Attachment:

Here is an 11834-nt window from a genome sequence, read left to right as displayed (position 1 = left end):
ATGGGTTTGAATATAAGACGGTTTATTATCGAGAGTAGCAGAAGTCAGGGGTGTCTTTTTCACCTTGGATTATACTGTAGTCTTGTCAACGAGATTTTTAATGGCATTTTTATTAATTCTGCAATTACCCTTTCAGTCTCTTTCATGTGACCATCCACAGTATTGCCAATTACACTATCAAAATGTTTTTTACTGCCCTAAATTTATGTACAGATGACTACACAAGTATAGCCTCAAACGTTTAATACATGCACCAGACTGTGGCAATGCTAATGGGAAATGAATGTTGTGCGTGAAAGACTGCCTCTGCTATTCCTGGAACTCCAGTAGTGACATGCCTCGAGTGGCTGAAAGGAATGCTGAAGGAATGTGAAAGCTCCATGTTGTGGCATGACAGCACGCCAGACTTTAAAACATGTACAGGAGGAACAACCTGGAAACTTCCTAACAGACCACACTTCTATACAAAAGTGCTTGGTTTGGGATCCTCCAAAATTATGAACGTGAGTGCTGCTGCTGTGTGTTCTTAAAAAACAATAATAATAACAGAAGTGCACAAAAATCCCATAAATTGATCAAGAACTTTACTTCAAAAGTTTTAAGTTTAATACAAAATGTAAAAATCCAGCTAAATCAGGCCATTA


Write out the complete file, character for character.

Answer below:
Here is an 11834-nt window from a genome sequence, read left to right as displayed (position 1 = left end):
ATGGGTTTGAATATAAGACGGTTTATTATCGAGAGTAGCAGAAGTCAGGGGTGTCTTTTTCACCTTGGATTATACTGTAGTCTTGTCAACGAGATTTTTAATGGCATTTTTATTAATTCTGCAATTACCCTTTCAGTCTCTTTCATGTGACCATCCACAGTATTGCCAATTACACTATCAAAATGTTTTTTACTGCCCTAAATTTATGTACAGATGACTACACAAGTATAGCCTCAAACGTTTAATACATGCACCAGACTGTGGCAATGCTAATGGGAAATGAATGTTGTGCGTGAAAGACTGCCTCTGCTATTCCTGGAACTCCAGTAGTGACATGCCTCGAGTGGCTGAAAGGAATGCTGAAGGAATGTGAAAGCTCCATGTTGTGGCATGACAGCACGCCAGACTTTAAAACATGTACAGGAGGAACAACCTGGAAACTTCCTAACAGACCACACTTCTATACAAAAGTGCTTGGTTTGGGATCCTCCAAAATTATGAACGTGAGTGCTGCTGCTGTGTGTTCTTAAAAAACAATAATAATAACAGAAGTGCACAAAAATCCCATAAATTGATCAAGAACTTTACTTCAAAAGTTTTAAGTTTAATACAAAATGTAAAAATCCAGCTAAATCAGGCCATTA